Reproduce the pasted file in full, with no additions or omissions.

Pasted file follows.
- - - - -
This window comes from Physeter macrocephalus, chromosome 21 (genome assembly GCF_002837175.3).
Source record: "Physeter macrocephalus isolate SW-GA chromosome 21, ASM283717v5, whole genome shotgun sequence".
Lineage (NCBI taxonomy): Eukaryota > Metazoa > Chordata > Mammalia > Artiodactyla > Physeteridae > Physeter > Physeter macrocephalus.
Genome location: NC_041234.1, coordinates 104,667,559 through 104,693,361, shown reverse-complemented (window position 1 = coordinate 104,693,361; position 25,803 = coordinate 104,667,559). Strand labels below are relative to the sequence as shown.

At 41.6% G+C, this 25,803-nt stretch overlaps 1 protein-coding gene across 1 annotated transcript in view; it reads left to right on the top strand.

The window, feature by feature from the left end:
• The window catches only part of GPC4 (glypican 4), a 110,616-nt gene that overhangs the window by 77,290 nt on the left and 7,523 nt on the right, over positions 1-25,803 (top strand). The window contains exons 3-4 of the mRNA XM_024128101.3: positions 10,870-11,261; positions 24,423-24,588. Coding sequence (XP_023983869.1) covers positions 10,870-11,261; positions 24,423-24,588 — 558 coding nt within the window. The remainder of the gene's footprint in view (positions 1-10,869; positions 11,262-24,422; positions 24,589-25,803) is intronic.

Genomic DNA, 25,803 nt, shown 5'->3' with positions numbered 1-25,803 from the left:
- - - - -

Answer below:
This window comes from Physeter macrocephalus, chromosome 21 (genome assembly GCF_002837175.3).
Source record: "Physeter macrocephalus isolate SW-GA chromosome 21, ASM283717v5, whole genome shotgun sequence".
Lineage (NCBI taxonomy): Eukaryota > Metazoa > Chordata > Mammalia > Artiodactyla > Physeteridae > Physeter > Physeter macrocephalus.
Genome location: NC_041234.1, coordinates 104,667,559 through 104,693,361, shown reverse-complemented (window position 1 = coordinate 104,693,361; position 25,803 = coordinate 104,667,559). Strand labels below are relative to the sequence as shown.

At 41.6% G+C, this 25,803-nt stretch overlaps 1 protein-coding gene across 1 annotated transcript in view; it reads left to right on the top strand.

The window, feature by feature from the left end:
• The window catches only part of GPC4 (glypican 4), a 110,616-nt gene that overhangs the window by 77,290 nt on the left and 7,523 nt on the right, over positions 1-25,803 (top strand). The window contains exons 3-4 of the mRNA XM_024128101.3: positions 10,870-11,261; positions 24,423-24,588. Coding sequence (XP_023983869.1) covers positions 10,870-11,261; positions 24,423-24,588 — 558 coding nt within the window. The remainder of the gene's footprint in view (positions 1-10,869; positions 11,262-24,422; positions 24,589-25,803) is intronic.

Genomic DNA, 25,803 nt, shown 5'->3' with positions numbered 1-25,803 from the left: